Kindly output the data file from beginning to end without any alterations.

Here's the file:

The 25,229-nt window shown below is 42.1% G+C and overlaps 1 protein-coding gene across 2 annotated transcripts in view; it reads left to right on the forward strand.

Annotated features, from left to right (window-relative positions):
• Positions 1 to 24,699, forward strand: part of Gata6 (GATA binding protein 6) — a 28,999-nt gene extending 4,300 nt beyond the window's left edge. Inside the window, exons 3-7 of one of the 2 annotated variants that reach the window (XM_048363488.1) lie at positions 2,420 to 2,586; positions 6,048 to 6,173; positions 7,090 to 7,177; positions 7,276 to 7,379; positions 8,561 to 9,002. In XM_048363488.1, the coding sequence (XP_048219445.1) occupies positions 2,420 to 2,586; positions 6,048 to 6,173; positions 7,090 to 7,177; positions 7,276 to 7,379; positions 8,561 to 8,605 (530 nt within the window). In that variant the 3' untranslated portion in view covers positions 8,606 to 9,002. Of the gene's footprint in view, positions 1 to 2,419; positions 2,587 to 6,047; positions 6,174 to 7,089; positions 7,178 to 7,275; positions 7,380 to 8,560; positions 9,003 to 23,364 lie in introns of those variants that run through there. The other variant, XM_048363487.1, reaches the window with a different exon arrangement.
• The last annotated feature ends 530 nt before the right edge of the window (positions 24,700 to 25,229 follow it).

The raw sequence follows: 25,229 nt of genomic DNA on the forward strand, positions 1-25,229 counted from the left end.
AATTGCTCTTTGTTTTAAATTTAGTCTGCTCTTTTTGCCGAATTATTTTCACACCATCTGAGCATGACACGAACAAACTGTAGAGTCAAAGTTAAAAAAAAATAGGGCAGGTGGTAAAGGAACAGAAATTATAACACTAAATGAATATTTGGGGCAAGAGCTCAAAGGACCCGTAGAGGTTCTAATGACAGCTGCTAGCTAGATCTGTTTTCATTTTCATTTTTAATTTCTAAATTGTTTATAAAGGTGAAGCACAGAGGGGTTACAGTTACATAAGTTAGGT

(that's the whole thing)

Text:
The 25,229-nt window shown below is 42.1% G+C and overlaps 1 protein-coding gene across 2 annotated transcripts in view; it reads left to right on the forward strand.

Annotated features, from left to right (window-relative positions):
• Positions 1 to 24,699, forward strand: part of Gata6 (GATA binding protein 6) — a 28,999-nt gene extending 4,300 nt beyond the window's left edge. Inside the window, exons 3-7 of one of the 2 annotated variants that reach the window (XM_048363488.1) lie at positions 2,420 to 2,586; positions 6,048 to 6,173; positions 7,090 to 7,177; positions 7,276 to 7,379; positions 8,561 to 9,002. In XM_048363488.1, the coding sequence (XP_048219445.1) occupies positions 2,420 to 2,586; positions 6,048 to 6,173; positions 7,090 to 7,177; positions 7,276 to 7,379; positions 8,561 to 8,605 (530 nt within the window). In that variant the 3' untranslated portion in view covers positions 8,606 to 9,002. Of the gene's footprint in view, positions 1 to 2,419; positions 2,587 to 6,047; positions 6,174 to 7,089; positions 7,178 to 7,275; positions 7,380 to 8,560; positions 9,003 to 23,364 lie in introns of those variants that run through there. The other variant, XM_048363487.1, reaches the window with a different exon arrangement.
• The last annotated feature ends 530 nt before the right edge of the window (positions 24,700 to 25,229 follow it).

The raw sequence follows: 25,229 nt of genomic DNA on the forward strand, positions 1-25,229 counted from the left end.
AATTGCTCTTTGTTTTAAATTTAGTCTGCTCTTTTTGCCGAATTATTTTCACACCATCTGAGCATGACACGAACAAACTGTAGAGTCAAAGTTAAAAAAAAATAGGGCAGGTGGTAAAGGAACAGAAATTATAACACTAAATGAATATTTGGGGCAAGAGCTCAAAGGACCCGTAGAGGTTCTAATGACAGCTGCTAGCTAGATCTGTTTTCATTTTCATTTTTAATTTCTAAATTGTTTATAAAGGTGAAGCACAGAGGGGTTACAGTTACATAAGTTAGGT